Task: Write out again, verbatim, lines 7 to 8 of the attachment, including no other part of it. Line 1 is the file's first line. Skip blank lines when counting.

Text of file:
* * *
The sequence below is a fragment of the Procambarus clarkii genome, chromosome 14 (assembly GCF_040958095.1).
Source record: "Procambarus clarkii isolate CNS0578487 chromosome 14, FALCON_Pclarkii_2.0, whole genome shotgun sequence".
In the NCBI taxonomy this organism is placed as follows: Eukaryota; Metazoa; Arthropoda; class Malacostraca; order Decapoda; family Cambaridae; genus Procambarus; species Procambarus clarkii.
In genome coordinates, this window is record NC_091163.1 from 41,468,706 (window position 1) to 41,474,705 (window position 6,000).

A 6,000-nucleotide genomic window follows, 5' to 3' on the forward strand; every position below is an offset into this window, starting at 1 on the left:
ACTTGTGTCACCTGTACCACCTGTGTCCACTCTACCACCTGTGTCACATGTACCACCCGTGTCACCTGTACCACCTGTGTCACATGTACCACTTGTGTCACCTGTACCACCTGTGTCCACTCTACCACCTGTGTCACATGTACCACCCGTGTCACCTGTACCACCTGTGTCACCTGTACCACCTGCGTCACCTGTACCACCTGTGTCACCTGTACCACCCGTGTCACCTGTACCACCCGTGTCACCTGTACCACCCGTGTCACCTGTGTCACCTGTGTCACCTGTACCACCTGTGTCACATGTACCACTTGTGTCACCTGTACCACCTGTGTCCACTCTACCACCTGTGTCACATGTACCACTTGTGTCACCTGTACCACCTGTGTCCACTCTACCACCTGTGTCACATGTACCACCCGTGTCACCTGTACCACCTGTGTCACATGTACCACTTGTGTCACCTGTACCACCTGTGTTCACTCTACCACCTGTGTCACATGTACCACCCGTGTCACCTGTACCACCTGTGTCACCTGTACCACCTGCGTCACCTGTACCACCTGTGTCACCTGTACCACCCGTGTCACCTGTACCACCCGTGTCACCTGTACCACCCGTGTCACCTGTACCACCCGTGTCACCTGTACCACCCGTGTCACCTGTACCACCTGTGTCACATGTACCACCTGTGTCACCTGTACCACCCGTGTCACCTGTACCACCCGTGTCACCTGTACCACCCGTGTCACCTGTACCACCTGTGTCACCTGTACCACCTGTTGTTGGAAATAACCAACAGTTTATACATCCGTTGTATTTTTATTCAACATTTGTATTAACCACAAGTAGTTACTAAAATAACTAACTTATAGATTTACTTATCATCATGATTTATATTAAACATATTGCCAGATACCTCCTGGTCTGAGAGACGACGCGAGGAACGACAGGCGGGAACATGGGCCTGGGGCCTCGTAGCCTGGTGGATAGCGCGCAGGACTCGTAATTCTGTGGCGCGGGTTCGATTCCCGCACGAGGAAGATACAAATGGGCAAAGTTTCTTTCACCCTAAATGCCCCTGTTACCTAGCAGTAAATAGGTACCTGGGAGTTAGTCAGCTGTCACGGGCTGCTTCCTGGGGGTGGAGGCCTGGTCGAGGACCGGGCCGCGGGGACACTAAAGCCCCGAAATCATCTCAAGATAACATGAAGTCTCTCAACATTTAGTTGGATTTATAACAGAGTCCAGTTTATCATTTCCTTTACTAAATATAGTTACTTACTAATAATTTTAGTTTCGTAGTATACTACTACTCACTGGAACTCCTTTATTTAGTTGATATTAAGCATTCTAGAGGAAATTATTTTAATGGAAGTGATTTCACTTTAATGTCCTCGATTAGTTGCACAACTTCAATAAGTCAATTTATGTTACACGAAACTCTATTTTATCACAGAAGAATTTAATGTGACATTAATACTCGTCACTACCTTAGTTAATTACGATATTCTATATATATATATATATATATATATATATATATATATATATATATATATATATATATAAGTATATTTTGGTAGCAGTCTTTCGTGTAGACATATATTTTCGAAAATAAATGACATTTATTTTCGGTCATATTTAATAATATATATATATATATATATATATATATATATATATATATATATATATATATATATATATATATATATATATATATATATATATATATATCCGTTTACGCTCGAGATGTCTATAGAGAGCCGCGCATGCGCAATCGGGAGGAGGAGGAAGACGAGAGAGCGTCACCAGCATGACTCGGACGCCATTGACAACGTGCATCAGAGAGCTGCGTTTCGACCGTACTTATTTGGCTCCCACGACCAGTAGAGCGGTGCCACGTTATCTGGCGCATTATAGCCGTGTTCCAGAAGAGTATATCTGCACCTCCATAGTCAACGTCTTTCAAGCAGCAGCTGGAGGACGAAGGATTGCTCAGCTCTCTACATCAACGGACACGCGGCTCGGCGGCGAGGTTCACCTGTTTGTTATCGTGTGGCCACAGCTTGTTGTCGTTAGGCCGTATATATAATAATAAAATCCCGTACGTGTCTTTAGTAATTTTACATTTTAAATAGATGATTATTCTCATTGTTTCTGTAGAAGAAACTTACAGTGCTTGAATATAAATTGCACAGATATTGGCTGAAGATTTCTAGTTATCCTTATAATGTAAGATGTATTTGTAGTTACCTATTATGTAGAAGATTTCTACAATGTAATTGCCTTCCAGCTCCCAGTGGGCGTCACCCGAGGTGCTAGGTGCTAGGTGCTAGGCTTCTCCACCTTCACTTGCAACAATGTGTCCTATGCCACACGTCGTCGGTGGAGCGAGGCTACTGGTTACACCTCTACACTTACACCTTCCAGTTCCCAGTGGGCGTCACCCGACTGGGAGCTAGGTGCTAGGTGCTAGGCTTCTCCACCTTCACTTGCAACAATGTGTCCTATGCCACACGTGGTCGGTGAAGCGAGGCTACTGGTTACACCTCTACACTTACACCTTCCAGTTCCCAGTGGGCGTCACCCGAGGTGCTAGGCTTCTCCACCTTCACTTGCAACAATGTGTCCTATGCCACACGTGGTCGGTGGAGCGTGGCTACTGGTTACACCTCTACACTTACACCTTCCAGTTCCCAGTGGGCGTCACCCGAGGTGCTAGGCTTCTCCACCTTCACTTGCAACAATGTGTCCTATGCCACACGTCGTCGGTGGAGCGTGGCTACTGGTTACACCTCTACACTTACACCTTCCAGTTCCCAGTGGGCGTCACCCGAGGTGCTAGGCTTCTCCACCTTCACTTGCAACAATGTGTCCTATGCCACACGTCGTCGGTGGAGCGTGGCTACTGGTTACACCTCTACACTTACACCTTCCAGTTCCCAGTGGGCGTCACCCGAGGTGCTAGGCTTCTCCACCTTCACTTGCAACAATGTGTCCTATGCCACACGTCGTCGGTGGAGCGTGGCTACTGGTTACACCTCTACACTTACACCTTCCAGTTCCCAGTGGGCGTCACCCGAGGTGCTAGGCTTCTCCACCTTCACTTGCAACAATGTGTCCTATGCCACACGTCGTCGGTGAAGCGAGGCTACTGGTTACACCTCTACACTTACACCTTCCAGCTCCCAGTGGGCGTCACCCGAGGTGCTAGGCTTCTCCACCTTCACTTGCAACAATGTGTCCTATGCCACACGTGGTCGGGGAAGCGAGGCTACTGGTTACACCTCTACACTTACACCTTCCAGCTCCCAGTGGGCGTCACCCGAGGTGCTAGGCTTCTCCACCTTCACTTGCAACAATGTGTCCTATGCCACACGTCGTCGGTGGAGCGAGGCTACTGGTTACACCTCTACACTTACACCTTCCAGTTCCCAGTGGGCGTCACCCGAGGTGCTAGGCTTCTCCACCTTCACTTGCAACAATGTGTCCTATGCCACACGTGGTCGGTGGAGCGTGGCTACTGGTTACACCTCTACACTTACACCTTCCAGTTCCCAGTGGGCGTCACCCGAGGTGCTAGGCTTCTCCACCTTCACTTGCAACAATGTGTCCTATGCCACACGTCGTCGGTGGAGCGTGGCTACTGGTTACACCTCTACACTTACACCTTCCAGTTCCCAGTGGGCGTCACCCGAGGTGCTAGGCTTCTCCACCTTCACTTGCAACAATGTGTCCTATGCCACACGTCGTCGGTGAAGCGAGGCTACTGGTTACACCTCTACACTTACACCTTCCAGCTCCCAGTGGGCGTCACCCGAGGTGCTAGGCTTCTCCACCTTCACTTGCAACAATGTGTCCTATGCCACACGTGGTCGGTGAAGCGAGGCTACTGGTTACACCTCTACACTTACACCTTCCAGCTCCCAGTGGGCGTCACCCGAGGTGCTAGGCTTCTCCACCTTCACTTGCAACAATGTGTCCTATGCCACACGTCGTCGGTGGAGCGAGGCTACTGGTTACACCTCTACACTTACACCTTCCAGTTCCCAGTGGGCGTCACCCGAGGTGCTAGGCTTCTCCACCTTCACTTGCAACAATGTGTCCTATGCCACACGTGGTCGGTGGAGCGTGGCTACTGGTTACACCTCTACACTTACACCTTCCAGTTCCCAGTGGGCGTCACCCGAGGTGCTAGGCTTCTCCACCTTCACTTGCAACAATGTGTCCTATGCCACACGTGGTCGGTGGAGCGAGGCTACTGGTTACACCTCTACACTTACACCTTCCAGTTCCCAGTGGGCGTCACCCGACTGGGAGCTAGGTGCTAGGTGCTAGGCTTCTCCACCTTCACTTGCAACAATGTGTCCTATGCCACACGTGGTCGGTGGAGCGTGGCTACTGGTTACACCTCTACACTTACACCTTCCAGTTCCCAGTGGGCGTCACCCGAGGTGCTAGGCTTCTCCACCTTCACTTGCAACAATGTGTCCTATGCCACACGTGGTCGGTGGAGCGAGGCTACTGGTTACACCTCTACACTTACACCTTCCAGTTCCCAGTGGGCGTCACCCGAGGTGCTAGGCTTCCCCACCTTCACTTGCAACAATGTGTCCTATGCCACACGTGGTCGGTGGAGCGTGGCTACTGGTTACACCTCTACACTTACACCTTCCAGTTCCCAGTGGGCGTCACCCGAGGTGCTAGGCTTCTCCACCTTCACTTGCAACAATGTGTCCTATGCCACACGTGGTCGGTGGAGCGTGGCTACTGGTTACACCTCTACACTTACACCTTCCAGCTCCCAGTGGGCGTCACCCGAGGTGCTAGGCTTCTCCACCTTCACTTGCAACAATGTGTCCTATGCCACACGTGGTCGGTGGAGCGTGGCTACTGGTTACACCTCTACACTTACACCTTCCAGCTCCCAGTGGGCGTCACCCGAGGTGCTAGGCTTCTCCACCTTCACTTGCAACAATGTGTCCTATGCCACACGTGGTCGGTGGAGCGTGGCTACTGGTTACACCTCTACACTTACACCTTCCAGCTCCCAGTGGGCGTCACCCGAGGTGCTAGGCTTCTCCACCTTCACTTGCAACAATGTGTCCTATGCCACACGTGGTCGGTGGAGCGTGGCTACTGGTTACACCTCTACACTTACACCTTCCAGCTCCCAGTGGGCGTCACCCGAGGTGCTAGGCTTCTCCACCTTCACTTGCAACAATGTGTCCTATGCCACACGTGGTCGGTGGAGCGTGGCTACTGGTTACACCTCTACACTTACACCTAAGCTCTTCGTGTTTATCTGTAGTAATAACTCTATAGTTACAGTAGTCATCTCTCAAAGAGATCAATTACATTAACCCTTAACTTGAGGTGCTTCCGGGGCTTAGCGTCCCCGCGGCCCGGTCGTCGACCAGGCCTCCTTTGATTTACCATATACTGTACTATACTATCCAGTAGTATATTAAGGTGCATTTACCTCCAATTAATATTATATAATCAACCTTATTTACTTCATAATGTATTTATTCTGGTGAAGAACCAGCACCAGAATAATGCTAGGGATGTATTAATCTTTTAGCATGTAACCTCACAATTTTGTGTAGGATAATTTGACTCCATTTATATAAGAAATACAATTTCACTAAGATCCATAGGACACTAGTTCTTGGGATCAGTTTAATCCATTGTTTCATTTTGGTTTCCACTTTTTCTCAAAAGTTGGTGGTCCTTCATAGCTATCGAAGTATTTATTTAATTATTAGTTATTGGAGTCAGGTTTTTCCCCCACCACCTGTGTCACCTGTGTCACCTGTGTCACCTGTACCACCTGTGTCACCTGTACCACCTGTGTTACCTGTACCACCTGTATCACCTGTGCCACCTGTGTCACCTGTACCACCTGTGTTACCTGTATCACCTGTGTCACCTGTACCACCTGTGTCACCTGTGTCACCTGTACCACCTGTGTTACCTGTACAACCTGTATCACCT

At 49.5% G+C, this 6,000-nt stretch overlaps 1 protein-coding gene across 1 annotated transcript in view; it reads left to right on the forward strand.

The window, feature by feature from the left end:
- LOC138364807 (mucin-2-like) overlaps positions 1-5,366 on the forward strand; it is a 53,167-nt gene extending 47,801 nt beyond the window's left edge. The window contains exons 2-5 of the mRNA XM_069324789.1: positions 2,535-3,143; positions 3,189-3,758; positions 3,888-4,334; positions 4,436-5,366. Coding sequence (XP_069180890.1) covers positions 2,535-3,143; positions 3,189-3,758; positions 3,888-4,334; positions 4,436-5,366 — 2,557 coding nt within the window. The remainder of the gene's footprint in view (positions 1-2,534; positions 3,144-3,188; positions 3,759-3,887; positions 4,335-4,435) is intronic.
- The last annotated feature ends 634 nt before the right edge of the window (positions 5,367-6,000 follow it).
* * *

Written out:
At 49.5% G+C, this 6,000-nt stretch overlaps 1 protein-coding gene across 1 annotated transcript in view; it reads left to right on the forward strand.

The window, feature by feature from the left end: